3 years ago

Edaphic properties enable facilitative and competitive interactions resulting in fairy circle formation

Michael D. Cramer, Walter R. Tschinkel, Nichole N. Barger
Millions of generally regularly spaced, roughly circular barren patches called fairy circles occur in a narrow band ca 100 km inland of the south-west African coast. These generally have conspicuously taller peripheral grasses in a shorter grass matrix. The origins of these fairy circles are controversial, but one possibility is that they are self-organizing emergent vegetation patterns that are the consequence of interplay between positive (facilitative) and negative (competitive) interactions between grasses. We hypothesized that the coarse textured sand on which fairy circles occur creates a hydraulically and nutritionally connected landscape, in which neighbouring fairy circles competitively influence each other over several metres, while providing opportunity for focusing of resources around the peripheral grasses. To test our hypotheses we conducted three main groups of analyses: 1) we measured grass biomass to assess facilitative and competitive effects of the component grasses; 2) across a region with fairy circles we measured the size and density of fairy circles and correlated that with water infiltration rates into soil; 3) we measured the capacity of soil to conduct water pulses and 15N tracers. We found evidence of facilitative interactions in the periphery of the fairy circles and competitive suppression of the matrix grass proximal to the periphery. Across the region, fairy circle size was positively correlated with soil infiltration rates and negatively with precipitation. This suggests that fairy circles emerge in soils with high capacity for water flux that enables landscape hydraulic connectivity. Water- and 15N-pulse experiments showed that edaphic resources were highly mobile, moving up to 7.5 m over a period of 1–3 weeks. We concluded that the evidence is consistent with an emergent vegetation pattern explanation for the origins of fairy circles and that the circles are more closely associated with a highly connective edaphic environment, rather than with particular biota.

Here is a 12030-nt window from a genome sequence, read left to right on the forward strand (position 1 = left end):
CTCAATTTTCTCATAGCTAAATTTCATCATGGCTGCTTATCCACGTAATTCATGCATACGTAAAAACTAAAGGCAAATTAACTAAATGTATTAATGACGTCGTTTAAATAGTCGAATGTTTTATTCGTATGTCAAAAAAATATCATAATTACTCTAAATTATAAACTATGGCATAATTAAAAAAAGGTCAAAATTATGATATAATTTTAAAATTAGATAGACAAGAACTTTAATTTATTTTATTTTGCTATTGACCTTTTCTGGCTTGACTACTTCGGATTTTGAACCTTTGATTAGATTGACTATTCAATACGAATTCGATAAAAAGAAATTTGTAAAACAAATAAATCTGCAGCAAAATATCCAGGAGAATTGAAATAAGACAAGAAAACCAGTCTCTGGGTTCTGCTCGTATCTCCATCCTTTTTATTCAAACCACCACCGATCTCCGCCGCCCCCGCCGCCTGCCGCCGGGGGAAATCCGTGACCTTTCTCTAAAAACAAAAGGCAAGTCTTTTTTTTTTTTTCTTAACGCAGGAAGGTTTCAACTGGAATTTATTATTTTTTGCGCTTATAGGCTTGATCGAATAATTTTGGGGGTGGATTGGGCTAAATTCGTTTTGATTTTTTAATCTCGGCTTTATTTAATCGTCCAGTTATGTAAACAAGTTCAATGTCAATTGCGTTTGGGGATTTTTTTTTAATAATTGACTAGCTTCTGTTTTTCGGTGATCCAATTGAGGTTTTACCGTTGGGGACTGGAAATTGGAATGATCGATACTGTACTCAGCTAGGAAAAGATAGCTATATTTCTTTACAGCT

Publisher URL: http://onlinelibrary.wiley.com/resolve/doi

DOI: 10.1111/ecog.02461

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